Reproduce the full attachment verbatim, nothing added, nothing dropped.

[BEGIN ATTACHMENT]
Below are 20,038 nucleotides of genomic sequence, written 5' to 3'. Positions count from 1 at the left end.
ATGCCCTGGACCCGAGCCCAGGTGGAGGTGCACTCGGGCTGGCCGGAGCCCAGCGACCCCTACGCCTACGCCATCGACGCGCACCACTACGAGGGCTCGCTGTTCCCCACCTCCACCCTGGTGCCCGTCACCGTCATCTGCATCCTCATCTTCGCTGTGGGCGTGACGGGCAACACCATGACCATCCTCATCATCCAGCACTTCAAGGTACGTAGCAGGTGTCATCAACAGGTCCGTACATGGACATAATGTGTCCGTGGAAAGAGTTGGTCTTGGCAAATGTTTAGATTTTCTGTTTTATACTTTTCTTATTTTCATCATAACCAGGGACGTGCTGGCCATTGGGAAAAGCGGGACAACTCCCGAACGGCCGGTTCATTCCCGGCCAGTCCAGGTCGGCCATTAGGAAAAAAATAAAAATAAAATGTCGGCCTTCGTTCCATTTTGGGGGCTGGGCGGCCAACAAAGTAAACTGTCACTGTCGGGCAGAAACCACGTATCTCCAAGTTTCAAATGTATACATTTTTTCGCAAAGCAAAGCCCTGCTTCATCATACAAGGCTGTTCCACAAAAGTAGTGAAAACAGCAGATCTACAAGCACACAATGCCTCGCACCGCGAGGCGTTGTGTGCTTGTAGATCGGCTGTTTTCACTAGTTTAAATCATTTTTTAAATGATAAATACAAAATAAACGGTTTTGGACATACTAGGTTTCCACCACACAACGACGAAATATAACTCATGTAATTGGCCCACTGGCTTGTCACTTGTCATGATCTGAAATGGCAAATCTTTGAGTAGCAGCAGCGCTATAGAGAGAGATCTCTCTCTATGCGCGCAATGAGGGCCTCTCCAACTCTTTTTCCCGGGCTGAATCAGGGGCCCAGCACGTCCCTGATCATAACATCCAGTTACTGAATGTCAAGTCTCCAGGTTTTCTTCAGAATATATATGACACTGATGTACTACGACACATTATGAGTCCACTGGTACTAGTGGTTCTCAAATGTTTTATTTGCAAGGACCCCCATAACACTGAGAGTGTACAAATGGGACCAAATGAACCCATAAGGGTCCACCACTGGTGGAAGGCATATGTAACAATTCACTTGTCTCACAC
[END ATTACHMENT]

Below are 20,038 nucleotides of genomic sequence, written 5' to 3'. Positions count from 1 at the left end.
ATGCCCTGGACCCGAGCCCAGGTGGAGGTGCACTCGGGCTGGCCGGAGCCCAGCGACCCCTACGCCTACGCCATCGACGCGCACCACTACGAGGGCTCGCTGTTCCCCACCTCCACCCTGGTGCCCGTCACCGTCATCTGCATCCTCATCTTCGCTGTGGGCGTGACGGGCAACACCATGACCATCCTCATCATCCAGCACTTCAAGGTACGTAGCAGGTGTCATCAACAGGTCCGTACATGGACATAATGTGTCCGTGGAAAGAGTTGGTCTTGGCAAATGTTTAGATTTTCTGTTTTATACTTTTCTTATTTTCATCATAACCAGGGACGTGCTGGCCATTGGGAAAAGCGGGACAACTCCCGAACGGCCGGTTCATTCCCGGCCAGTCCAGGTCGGCCATTAGGAAAAAAATAAAAATAAAATGTCGGCCTTCGTTCCATTTTGGGGGCTGGGCGGCCAACAAAGTAAACTGTCACTGTCGGGCAGAAACCACGTATCTCCAAGTTTCAAATGTATACATTTTTTCGCAAAGCAAAGCCCTGCTTCATCATACAAGGCTGTTCCACAAAAGTAGTGAAAACAGCAGATCTACAAGCACACAATGCCTCGCACCGCGAGGCGTTGTGTGCTTGTAGATCGGCTGTTTTCACTAGTTTAAATCATTTTTTAAATGATAAATACAAAATAAACGGTTTTGGACATACTAGGTTTCCACCACACAACGACGAAATATAACTCATGTAATTGGCCCACTGGCTTGTCACTTGTCATGATCTGAAATGGCAAATCTTTGAGTAGCAGCAGCGCTATAGAGAGAGATCTCTCTCTATGCGCGCAATGAGGGCCTCTCCAACTCTTTTTCCCGGGCTGAATCAGGGGCCCAGCACGTCCCTGATCATAACATCCAGTTACTGAATGTCAAGTCTCCAGGTTTTCTTCAGAATATATATGACACTGATGTACTACGACACATTATGAGTCCACTGGTACTAGTGGTTCTCAAATGTTTTATTTGCAAGGACCCCCATAACACTGAGAGTGTACAAATGGGACCAAATGAACCCATAAGGGTCCACCACTGGTGGAAGGCATATGTAACAATTCACTTGTCTCACAC